The authors report the case of a male patient, 63 years, hypertensive, diabetic, with chronic renal failure on hemodialysis for five years. He complained of asymptomatic lesions with progressive increase in the last two months, mainly in the lower limbs. In addition, he reported weakness, episodes of epistaxis, and reported food intake limited to sandwiches and other carbohydrates, denying consumption of fruits and vegetables. On physical examination, he had purpuric areas, plaques and isolated, mostly punctiform with perifollicular location, affecting the lower limbs (Figs. 1 and 2), upper limbs, and back. Upon inspection of the oral cavity, no alterations were observed. Corkscrew hairs were observed at dermoscopy (Fig. 3). Extremely low plasma levels of ascorbic acid corroborated the diagnosis (0.08 mg/dL; reference value: 0.5-1.5 mg/dL). The anatomopathological exam showed folliculitis, perifolliculitis, and infundibular keratosis, common findings in scurvy. Days after oral supplementation of vitamin C, at a dose of 300 mg/day, resolution of the skin lesions was observed, in addition to improvement in asthenia and nasal bleeding. Gingival bleeding, historically the most classic manifestation of scurvy, was not observed in the present case, emphasizing that its absence does not exclude the diagnosis of the disease.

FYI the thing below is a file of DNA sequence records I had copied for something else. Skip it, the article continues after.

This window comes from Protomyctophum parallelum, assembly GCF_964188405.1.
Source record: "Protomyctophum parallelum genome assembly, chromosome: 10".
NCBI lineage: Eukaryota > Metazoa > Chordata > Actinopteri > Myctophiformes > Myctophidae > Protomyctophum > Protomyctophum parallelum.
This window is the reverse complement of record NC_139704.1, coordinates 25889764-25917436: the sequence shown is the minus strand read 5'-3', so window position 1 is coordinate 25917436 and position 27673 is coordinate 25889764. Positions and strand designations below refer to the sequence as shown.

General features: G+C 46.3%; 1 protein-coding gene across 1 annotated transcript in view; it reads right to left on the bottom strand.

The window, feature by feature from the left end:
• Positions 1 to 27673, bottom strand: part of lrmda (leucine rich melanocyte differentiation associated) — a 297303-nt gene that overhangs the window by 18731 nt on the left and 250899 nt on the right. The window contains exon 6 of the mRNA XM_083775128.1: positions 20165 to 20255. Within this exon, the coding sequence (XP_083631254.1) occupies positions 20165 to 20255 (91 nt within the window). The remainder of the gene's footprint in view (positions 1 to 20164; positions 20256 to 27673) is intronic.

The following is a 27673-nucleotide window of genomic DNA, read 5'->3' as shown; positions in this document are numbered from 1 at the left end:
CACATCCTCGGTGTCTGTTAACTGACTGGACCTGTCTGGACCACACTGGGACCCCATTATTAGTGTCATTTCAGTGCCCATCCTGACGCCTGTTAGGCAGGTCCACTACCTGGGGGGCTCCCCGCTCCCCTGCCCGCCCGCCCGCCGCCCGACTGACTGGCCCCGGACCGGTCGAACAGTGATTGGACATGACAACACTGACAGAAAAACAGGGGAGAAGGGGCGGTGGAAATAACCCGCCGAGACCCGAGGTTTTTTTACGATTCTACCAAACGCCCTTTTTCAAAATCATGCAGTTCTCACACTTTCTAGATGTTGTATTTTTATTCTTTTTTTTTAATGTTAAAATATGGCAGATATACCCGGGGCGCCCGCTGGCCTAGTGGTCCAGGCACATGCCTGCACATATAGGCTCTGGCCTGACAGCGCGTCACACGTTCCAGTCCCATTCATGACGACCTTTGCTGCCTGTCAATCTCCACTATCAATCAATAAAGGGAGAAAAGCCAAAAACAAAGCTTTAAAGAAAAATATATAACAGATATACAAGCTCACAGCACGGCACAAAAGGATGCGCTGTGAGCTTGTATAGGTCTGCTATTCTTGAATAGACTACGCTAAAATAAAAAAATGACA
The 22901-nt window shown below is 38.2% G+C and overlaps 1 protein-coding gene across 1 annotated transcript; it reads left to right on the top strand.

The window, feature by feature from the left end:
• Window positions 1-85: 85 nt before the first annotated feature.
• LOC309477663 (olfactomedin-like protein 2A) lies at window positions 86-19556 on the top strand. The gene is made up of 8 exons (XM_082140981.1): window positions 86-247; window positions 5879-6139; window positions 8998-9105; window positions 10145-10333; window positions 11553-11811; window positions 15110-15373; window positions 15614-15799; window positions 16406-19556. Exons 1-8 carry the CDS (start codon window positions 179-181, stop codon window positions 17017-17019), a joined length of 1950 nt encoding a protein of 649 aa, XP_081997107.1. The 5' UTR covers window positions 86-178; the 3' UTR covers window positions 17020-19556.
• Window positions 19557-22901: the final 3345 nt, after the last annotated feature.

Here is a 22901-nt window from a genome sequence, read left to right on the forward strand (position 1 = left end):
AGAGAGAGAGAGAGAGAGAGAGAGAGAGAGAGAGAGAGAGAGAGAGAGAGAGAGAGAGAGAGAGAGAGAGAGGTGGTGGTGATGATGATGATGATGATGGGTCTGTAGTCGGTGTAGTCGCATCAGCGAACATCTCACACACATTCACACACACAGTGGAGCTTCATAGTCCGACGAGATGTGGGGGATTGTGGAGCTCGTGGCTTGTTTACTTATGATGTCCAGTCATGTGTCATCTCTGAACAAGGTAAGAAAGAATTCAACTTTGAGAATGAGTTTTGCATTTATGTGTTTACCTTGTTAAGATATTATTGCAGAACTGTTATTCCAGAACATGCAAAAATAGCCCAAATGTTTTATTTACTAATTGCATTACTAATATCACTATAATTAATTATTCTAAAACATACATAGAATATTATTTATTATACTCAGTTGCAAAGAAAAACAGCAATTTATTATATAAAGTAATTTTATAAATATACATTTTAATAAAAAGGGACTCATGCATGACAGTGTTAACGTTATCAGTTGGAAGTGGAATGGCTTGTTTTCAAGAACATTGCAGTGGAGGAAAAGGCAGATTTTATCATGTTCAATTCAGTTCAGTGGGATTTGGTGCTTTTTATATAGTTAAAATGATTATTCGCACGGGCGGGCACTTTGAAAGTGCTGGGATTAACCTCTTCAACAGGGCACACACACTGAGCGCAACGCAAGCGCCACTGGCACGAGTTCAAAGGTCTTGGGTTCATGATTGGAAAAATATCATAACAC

Figure 1
Purpuric areas in the lower limbs.

Figure 2
Perifollicular purpura.

Figure 3
Dermoscopy: corkscrew hair.

Scurvy is caused by ascorbic acid (vitamin C) deficiency; vitamin C is found in fresh fruits and vegetables. 22 Antonelli M, Burzo ML, Pecorini G, Massi G, Landolfi R, Flex A. Scurvy as cause of purpura in the XXI century: a review on this “ancient” disease. Eur Rev Med Pharmacol Sci. 2018;22:4355-8.,33 El Khoury R, Warren M, Ali S, Pirkle JL. An unexpected case of scurvy in a peritoneal dialysis patient. Case Rep Nephrol Dial. 2017;7:172-7. Throughout history, scurvy was mostly diagnosed during the great Irish potato famine between 1845 and 1849, when the population of that country was reduced by 20% to 25%, the American civil war, and more recently the Afghanistan war in 2002. Although uncommon and remembered for its historical significance, scurvy is not a non-existent disease, especially in individuals with unusual diets, the elderly, alcoholics, patients with neoplasms or intestinal absorption disorders, and patients on hemodialysis. The kidneys reabsorb vitamin C and excrete it in the urine only when it exceeds the serum level; however, in dialysis this clearance is indiscriminate, increasing the risk of deficiency. 33 El Khoury R, Warren M, Ali S, Pirkle JL. An unexpected case of scurvy in a peritoneal dialysis patient. Case Rep Nephrol Dial. 2017;7:172-7.